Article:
4. Teach reading and learn to scaffold instruction.
5. Integrate writing to think and learn.
6. Plan for the "big picture." Doing this enables them to map the framework
of a four- to eight-week unit of study.
What's heartening is that as I visit schools and work with content teachers, I find that more and more middle-school classes are incorporating research-tested practices into their instruction. By presenting reading strategy lessons, you provide students with the reading tools they need to comprehend, recall, and analyze content in informational books and textbooks. Whether used in science, social studies, or math, these lessons teach strategies that support comprehension before, during, and after reading. In addition, you can use the lessons to
• build students' prior knowledge.
• pre-teach vocabulary.
• show students how to self-monitor and pinpoint what they do and don't
• teach students fix-up strategies, such as reread, reread and retell, and close
It's difficult for those who have 40- to 45-minute class periods to embrace teaching reading. Presenting strategy lessons does take away some time, but investing time in comprehension instruction moves students from dependence on the teacher for learning content to a shared responsibility, and eventually to independence. The lessons I provide are short but effective, and they all have the goal of helping students better comprehend what they read, which in this case is content-area materials. Keep in mind that you don't have to teach every lesson here. The heart of differentiated instruction is teaching students what they need, so if students are already using a strategy effectively, then there's no need to teach it to the whole class.
It's also important to embrace professional study and to continue developing your knowledge of reading and writing to learn. The more you fine-tune your theory of how children learn to read, the better equipped you'll be to bring reading instruction to your subject area.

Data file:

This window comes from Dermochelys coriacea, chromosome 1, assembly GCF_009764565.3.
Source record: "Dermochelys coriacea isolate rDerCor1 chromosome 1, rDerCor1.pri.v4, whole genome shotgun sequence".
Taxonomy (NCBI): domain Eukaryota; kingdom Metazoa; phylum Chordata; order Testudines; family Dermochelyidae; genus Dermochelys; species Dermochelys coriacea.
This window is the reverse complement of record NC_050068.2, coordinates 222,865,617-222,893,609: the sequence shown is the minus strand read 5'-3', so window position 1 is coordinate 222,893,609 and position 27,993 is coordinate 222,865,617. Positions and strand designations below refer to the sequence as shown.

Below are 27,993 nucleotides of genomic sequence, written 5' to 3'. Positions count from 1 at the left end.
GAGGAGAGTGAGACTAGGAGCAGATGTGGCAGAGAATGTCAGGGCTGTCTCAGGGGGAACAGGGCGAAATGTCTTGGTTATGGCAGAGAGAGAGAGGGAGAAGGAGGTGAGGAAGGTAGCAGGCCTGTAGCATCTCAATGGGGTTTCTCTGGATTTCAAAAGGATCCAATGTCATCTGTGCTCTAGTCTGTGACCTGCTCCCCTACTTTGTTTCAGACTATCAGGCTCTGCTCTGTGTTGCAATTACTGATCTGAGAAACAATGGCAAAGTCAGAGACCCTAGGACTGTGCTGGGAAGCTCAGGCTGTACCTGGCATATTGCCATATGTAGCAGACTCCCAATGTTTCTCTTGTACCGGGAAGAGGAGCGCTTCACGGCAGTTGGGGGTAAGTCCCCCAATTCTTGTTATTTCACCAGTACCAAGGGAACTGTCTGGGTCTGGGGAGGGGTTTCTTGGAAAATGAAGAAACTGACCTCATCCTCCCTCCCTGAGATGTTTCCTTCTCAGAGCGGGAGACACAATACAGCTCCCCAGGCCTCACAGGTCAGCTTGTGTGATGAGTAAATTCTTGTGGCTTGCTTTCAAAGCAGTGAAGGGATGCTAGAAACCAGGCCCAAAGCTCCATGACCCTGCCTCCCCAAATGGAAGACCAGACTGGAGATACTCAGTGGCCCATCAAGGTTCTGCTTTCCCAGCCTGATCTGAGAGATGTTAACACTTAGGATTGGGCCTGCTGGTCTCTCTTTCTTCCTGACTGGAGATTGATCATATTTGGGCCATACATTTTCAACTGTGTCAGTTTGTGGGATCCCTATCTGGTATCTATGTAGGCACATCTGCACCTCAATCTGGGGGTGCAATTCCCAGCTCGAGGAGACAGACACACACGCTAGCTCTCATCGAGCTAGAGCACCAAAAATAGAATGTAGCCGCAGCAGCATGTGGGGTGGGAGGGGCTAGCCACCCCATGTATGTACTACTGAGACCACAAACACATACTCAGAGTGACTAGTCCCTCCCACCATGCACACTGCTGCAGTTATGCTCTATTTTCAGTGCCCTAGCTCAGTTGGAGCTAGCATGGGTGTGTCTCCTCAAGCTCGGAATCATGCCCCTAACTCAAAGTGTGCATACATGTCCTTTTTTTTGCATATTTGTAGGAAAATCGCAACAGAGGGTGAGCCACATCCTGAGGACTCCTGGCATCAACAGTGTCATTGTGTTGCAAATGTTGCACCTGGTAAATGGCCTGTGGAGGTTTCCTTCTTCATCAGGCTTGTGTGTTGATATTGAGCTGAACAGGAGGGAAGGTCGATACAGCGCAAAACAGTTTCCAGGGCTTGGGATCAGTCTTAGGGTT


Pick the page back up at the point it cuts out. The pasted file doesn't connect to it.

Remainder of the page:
Since unpacking meaning from textbooks poses challenges for grade-level and struggling readers, we'll also investigate other ways of providing students with reading materials they can read and that enable them to participate in class activities and make meaningful contributions to the topic you're studying. The next section addresses this important aspect of differentiation.
Differentiate by Providing Multiple Texts for Students
Fourth-grade teacher Sandy Porter has a class of 24 boys and girls. That group includes five ELL students who read at a second-grade level, seven learning disabled students who read a year below grade level, eight students reading at grade level, and four above grade level. For a unit of study on the planets, Sandy finds that 12 students cannot read the science textbook. Faced with this dilemma, she sees two choices:
(1) read the chapter on the planets from the textbook out loud to the class so everyone has access to the information or
(2) write a fact sheet about each planet that her ELL and learning disabled students can read.
When Sandy and I meet to discuss the options she's identified, I sense her frustration. "Writing a booklet takes so much time," she tells me. "I guess I have to do it. If I read aloud, no one will be reading."
First, I honor Sandy's feelings. Then, I tell her, "You have a third option: You can find books on the planets written at different levels. You can use multiple texts and meet the needs of each child in your class. Some will read easy picture or early chapter books about the planets; others can read the textbook and informational picture and chapter books at their reading levels." This idea appealed to Sandy, so we mined her school's library for books and magazines. We also checked materials out of the school's reading resource room where teachers stored multiple copies of fiction and nonfiction texts. The reading levels of these texts ranged from primer to sixth grade. To gather more choices for students, Sandy checked out a dozen books from the public library in her neighborhood.